Let’s talk about introversion. It’s rife in academia, and for good reason. I’ve found that, over the years, I theoretically understand what makes an extrovert tick, but I can’t conceptualize it in practice. I just don’t experience life the same way.
A lot of people still seem to think that introversion means a dislike of other people. Or another term for socially inept. Or people that are downright anti-social. It’s not. I love spending time with other people. I really enjoy hanging out with friends, throwing parties, seeing people at work. But, after those activities, I need to be alone. It’s how I recharge.
Extroverts get energy from being around other people. Introverts lose energy being around other people. We need alone time in order to recover. The more people I’m around, and the longer I’m around them, them more ME time I need.
Lately, this has been brought home to me in rather startling clarity. I’m working a contract job right now that is – blessedly – only eight weeks long. Anymore than that I think I’d quit. It involves constant 8-9 hour days (without a break – we don’t do breaks – breaks are for the weak) 6-7 days of the week where I am not only constantly surrounded by people, but constantly conversing with them, being asked questions, hearing demands (and occasionally borderline threats of ‘if you don’t do this, I won’t do what you want me to do, so there‘ in the most childish way possible), and all around just dealing with HR issues on a constant minute-by-minute basis.
Now, at lot of people thrive in those situations. A lot of people love it.
Introverts really don’t. Me? I hate that. It’s like my worst idea of a job ever. But it was a contract and they asked for me specifically. So there I am. And every night I come home mentally exhausted, because since the moment I walked into work my energy levels have been dropping. After a nine hour day, they drop a lot. And I only have – sometimes – 12 hours at home to recoup before I go back at it again. And I’ve discovered that that is not enough time to recover. I need a day off after every work day, and I don’t get that. I started a work-through schedule last Friday and I’ll work every day between then and next Monday. That’s 11 days straight. Each day, my energy levels in the morning are lower than they were the day before. I am, naturally, very concerned my energy is going to bottom out completely before next Monday.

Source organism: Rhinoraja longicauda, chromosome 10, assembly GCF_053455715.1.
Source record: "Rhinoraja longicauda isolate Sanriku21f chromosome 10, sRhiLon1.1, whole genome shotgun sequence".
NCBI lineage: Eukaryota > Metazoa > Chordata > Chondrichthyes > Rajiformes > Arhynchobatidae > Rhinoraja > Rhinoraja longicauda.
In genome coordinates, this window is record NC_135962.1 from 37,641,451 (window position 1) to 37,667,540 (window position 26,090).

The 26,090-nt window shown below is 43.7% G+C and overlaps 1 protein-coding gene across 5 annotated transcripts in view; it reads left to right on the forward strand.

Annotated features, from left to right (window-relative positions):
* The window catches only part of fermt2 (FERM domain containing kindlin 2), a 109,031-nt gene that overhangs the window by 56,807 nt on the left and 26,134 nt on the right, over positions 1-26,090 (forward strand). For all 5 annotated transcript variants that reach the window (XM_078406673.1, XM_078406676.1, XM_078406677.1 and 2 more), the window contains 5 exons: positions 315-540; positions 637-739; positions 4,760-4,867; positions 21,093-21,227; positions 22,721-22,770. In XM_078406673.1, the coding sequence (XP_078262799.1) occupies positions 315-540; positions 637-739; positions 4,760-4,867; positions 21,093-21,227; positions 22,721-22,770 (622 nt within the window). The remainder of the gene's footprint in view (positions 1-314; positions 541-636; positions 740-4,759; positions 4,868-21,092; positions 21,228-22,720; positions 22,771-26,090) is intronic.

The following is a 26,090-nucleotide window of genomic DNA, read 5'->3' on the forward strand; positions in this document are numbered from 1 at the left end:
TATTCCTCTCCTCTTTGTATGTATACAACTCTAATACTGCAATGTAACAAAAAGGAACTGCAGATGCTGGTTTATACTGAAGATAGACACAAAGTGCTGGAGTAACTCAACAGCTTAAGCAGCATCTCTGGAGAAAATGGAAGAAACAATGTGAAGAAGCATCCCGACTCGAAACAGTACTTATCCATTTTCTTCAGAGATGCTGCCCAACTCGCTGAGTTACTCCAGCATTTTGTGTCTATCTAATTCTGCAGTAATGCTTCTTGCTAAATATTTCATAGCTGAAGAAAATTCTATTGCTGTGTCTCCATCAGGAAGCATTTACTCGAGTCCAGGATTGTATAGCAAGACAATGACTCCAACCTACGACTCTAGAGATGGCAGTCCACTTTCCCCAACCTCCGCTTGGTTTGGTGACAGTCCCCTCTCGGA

When I get exhausted because of being around people, I get irritable and lack any patience whatsoever. Not great, when you work in HR. Today, I snapped at someone for the first time. It was minor, and to be fair, I was sort of provoked, but that doesn’t make it okay. And it’s likely that not snapping at people is going to become exponentially harder as the days go on.
I write this post because I was thinking today about how many introverts I know in academia. And why that is. And the reason to me seems clear. I was happiest when I was left in my own little corner, in my own little apartment, on my lonesome, doing my thesis. That was the best part, in the end. I enjoyed other parts of the PhD, but that was the best part. Even on the days I couldn’t bring myself to work, at least I didn’t have to lose energy being around other people. If anything, the four years of my PhD were blissful relaxation and rest (except for all the stress).
Now I’m facing being out in the working world again, with a newfound realization of exactly what introversion means to me, and how hard it is to live with. I realize now, looking back on the jobs I’ve had, why some of them I enjoyed and others I hated. And it had everything to do with the people I was around, and how much time I was allowed to just ‘get on with it’ myself, without having to surround myself with a team. I do work better alone, because I’m more comfortable and energized doing so. I love working from home, though I know some people can’t stand it. I love nothing more than to sequester myself away in my house for days on end; an attitude most people would think worrisome, but which I adore. Because I don’t get tired doing that. Yes, sooner or later I’ll want to see a friend or go shopping, but most of the time I can spend more time alone than I’m ever actually allowed to.
So, I’m job searching. And, at the same time, I’m spending a lot of time thinking about what I actually want to do. And what I can do. And what I can’t. Self-analysis. Let’s see where this goes.